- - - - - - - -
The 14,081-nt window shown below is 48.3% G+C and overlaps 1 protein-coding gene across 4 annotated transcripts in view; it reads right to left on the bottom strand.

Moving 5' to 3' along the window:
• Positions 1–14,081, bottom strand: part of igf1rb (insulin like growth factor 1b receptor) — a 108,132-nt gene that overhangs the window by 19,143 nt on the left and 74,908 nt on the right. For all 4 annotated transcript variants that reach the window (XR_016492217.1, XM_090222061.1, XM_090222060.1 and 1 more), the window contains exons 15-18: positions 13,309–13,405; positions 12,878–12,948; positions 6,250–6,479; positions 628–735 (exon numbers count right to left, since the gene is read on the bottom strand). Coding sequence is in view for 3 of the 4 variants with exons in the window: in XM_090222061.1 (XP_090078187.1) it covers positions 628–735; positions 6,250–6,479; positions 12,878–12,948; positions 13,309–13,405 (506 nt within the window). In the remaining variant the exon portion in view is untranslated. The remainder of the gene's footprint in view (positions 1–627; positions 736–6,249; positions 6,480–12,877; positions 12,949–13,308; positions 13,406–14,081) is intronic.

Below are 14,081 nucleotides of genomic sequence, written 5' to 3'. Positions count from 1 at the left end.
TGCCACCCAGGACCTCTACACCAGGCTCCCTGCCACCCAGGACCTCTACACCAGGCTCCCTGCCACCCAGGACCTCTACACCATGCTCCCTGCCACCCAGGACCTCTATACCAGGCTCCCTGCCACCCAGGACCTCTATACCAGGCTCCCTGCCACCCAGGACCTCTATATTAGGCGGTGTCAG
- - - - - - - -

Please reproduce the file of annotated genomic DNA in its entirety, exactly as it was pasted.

The 14,081-nt window shown below is 48.3% G+C and overlaps 1 protein-coding gene across 4 annotated transcripts in view; it reads right to left on the bottom strand.

Moving 5' to 3' along the window:
• Positions 1–14,081, bottom strand: part of igf1rb (insulin like growth factor 1b receptor) — a 108,132-nt gene that overhangs the window by 19,143 nt on the left and 74,908 nt on the right. For all 4 annotated transcript variants that reach the window (XR_016492217.1, XM_090222061.1, XM_090222060.1 and 1 more), the window contains exons 15-18: positions 13,309–13,405; positions 12,878–12,948; positions 6,250–6,479; positions 628–735 (exon numbers count right to left, since the gene is read on the bottom strand). Coding sequence is in view for 3 of the 4 variants with exons in the window: in XM_090222061.1 (XP_090078187.1) it covers positions 628–735; positions 6,250–6,479; positions 12,878–12,948; positions 13,309–13,405 (506 nt within the window). In the remaining variant the exon portion in view is untranslated. The remainder of the gene's footprint in view (positions 1–627; positions 736–6,249; positions 6,480–12,877; positions 12,949–13,308; positions 13,406–14,081) is intronic.

Below are 14,081 nucleotides of genomic sequence, written 5' to 3'. Positions count from 1 at the left end.
TGCCACCCAGGACCTCTACACCAGGCTCCCTGCCACCCAGGACCTCTACACCAGGCTCCCTGCCACCCAGGACCTCTACACCATGCTCCCTGCCACCCAGGACCTCTATACCAGGCTCCCTGCCACCCAGGACCTCTATACCAGGCTCCCTGCCACCCAGGACCTCTATATTAGGCGGTGTCAG